More than three decades after the passage of the Endangered Species Act, some congressmen are calling for its reform, saying the "critical habitat" designation for these protected species is too broad and unclear.
Critical habitats are homes to endangered species and designated as essential to their survival. They are not allowed to be developed and owners of critical habitats are limited in what they can do with their property.
With strong support from the Bush administration, the House Resources Committee is now considering the Critical Habitat Reform Act of 2003 (search), which would allow the Interior Department more discretion in designating critical habitats for endangered species. The bill, which has broad Republican support, would allow the Fish and Wildlife Service (search) to take into account the economic impact on a community before it makes a designation.
Environmentalists aren't happy about the bill. Although some acknowledge problems with the Endangered Species Act (search), they say the business-friendly legislation is not written to protect the animals under threat.
"This legislation makes it far more difficult to protect critical habitat. From a lot of perspectives it is not a good faith effort at reforming the Endangered Species Act," said Betsy Loyless, vice president for policy for the League of Conservation Voters (search).
Because of the discretion given Interior Department officials and the role that economics would play, the bill "would effectively eliminate the role of critical habitat in protecting endangered species," Loyless told Foxnews.com.
According to the Fish and Wildlife Service, 519 species of animals and 746 species of plants are listed as threatened or endangered and another 23 animal species and one plant species are currently proposed to be added to the list. Of those already on the list, 450 species have designated critical habitats.
In the last two years, the federal government has set aside 38 million acres of critical habitat, including three tracts of land each as big as Rhode Island — two for birds and one for a frog.
Rep. Dennis Cardoza (search), D-Calif., a self-described environmentalist, introduced the Critical Habitat Reform Act last July. His spokesman, Bret Ladine, said the bill does not change the goals of ESA.
"It's just a matter of making it more sensible," Ladine said. Currently, large tracts of land are set aside for "things most people have never seen or will see." Instead, we must designate "critical habitat in a way that takes into account everyone's needs: the species' needs, the community's needs. We need to do it in a way that makes sense for everyone."
Ladine acknowledged that a major motivation for the legislation is economic. Merced County, which lies in Cardoza's district, contains huge tracts of land that cannot be developed because they are designated as critical habitats. Ladine said the current regulations "severely limit development" in a county that is already economically disadvantaged.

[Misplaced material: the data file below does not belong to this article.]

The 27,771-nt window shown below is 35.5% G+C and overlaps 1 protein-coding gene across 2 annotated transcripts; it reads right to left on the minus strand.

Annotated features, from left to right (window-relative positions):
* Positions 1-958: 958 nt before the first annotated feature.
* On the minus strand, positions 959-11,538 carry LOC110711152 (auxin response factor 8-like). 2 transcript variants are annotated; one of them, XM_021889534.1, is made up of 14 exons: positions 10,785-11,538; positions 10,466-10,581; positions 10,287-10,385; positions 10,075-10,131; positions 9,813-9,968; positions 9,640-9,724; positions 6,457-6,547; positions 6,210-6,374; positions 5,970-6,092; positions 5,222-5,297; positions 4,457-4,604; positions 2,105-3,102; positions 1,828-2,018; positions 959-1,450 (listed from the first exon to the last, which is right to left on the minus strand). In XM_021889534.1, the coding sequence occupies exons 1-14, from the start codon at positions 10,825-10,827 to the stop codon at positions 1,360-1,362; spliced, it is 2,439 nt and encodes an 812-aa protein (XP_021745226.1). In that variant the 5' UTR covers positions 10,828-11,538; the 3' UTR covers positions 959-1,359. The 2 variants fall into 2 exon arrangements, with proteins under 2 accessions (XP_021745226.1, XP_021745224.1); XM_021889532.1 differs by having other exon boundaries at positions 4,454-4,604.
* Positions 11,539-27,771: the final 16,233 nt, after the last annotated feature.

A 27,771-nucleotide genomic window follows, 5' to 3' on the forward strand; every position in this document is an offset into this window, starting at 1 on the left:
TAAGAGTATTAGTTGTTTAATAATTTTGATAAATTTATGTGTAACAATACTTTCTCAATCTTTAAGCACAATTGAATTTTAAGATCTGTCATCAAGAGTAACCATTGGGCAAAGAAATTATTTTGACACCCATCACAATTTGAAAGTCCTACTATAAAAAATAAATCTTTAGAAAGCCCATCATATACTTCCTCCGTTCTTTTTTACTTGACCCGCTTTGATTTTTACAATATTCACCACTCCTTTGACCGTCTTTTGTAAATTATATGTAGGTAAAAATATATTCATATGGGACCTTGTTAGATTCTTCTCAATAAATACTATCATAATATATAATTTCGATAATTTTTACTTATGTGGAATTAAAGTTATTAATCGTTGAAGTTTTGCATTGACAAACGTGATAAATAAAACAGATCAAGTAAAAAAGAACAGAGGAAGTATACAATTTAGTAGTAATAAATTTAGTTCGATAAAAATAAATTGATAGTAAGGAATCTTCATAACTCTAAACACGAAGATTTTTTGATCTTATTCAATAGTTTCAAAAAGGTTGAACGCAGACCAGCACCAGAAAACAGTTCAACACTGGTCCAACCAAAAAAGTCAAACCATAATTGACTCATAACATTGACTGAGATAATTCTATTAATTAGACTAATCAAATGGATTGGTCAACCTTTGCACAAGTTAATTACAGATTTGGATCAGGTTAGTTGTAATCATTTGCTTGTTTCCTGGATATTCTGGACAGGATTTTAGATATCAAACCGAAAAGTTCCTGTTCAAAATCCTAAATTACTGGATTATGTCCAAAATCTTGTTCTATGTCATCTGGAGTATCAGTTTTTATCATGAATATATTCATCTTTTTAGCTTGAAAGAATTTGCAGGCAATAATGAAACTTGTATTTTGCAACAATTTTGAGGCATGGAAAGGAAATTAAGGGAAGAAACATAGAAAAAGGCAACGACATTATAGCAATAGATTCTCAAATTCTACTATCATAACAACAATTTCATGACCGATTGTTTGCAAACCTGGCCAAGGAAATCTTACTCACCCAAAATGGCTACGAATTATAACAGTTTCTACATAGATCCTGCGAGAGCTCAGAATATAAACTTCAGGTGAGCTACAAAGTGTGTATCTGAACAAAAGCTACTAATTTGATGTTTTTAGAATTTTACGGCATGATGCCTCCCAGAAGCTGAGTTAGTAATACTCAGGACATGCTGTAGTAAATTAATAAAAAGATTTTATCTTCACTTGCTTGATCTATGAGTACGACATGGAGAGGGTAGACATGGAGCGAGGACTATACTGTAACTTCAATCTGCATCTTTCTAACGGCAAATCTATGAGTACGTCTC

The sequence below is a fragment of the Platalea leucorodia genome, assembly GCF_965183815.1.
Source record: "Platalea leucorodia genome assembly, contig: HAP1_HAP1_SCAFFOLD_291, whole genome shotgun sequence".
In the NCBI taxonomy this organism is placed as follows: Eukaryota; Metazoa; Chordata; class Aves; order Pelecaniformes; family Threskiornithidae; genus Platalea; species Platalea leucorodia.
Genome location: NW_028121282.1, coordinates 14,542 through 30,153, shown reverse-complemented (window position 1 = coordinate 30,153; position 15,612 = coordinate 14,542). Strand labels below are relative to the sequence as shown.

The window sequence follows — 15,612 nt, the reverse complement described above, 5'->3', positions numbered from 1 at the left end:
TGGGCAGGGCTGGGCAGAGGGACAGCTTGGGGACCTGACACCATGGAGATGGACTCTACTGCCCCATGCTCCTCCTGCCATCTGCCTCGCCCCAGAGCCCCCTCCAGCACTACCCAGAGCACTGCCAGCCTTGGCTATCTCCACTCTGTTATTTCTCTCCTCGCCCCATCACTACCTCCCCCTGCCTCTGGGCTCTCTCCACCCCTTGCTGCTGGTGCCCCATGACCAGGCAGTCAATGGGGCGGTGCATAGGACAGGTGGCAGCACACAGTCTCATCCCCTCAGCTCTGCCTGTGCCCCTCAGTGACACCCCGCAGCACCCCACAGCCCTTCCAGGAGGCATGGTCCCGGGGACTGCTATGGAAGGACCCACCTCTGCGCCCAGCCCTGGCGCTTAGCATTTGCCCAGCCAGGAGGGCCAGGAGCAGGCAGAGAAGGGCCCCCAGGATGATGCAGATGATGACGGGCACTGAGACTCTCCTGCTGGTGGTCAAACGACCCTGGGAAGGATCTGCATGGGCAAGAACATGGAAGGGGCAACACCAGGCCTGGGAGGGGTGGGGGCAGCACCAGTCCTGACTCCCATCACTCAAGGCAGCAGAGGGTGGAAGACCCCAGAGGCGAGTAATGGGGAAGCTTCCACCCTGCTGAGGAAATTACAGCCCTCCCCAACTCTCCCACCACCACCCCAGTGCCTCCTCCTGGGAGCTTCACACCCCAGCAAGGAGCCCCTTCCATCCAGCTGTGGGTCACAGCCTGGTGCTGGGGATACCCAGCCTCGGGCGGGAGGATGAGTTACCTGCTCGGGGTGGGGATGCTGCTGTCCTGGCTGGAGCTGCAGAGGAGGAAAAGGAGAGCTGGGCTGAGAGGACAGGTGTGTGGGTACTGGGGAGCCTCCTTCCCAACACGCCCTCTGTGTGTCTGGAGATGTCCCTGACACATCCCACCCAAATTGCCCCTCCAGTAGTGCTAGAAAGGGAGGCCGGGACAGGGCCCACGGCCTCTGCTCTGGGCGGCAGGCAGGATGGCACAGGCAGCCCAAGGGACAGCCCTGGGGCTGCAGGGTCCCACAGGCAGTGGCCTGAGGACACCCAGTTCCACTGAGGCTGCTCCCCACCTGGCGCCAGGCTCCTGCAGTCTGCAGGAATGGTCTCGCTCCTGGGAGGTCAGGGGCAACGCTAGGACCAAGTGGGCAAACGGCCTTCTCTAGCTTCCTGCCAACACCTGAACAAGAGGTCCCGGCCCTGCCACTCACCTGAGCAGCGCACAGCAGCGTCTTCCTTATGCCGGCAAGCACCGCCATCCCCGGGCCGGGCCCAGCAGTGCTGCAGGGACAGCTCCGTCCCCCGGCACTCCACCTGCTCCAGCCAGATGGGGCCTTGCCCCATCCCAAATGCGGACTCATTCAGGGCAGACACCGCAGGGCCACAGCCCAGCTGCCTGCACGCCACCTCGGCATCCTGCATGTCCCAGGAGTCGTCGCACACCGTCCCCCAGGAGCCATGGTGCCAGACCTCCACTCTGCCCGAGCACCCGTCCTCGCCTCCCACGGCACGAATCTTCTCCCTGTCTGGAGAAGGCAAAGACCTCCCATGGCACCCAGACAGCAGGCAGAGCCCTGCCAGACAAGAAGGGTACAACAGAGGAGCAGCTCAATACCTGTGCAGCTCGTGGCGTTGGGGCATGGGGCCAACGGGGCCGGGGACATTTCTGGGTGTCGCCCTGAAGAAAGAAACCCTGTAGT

Loyless did not claim that the ESA, as it currently stands, is perfect. "I know that there is a rationale for wanting to see the Endangered Species Act work better to protect species, but I don’t believe that this is the vehicle to do it."
She suggested that more funding go to setting aside critical habitats. "We really need to fund the program at hand. The Endangered Species Act is under-funded and under-budgeted."
Some Democrats on the House Resources Committee, such as Rep. Nick Rahall of West Virginia, made similar calls for more funding during a committee hearing in April that was marked by vigorous debate between business advocates and environmentalists.
Fish and Wildlife Services officials say it would have more money available for critical habitats if it didn't have to spend so much of its annual budget fighting lawsuits over what land is protected and what is not.
"For well over a decade, the Service has been embroiled in a relentless cycle of litigation over its implementation of the listing and critical habitat provisions of the Act," testified Craig Manson, assistant secretary of the Interior for Fish and Wildlife and Parks.
Manson added that the designation of critical habitats imposes often onerous requirements on federal agencies and landowners, or is perceived by them as doing so. He said contrary to LCV's charges, the Fish and Wildlife Service does not have enough discretion to determine where to put its resources.
Manson said more effective strategies for protecting endangered species include habitat conservation plans, conservation banking, voluntary agreements with landowners, incentive-based actions and private stewardship efforts by individuals and businesses.
"Their implementation provides far greater conservation benefits than the designation of critical habitat while avoiding the regulatory, economic, and social disadvantages of critical habitat designations," he said.
Environmental groups deride these arguments as intended to serve big business and landowners, not the species the ESA was designed to protect.
"Any proposed changes to the Endangered Species Act or its implementation, whether legislative or administrative, must ultimately be judged against that standard: Will it improve and ensure the conservation of habitat? When measured against this standard, H.R. 2933, the Critical Habitat Reform Act of 2003, fails miserably," testified Jamie Rappaport Clark, executive vice president of Defenders of Wildlife (search) and director of the Fish and Wildlife Service during the Clinton administration.
Ladine said it is unclear when the bill will be acted upon. He said Cardoza would like to see it get to the floor this year, though because this is an election year, that is likely to be difficult.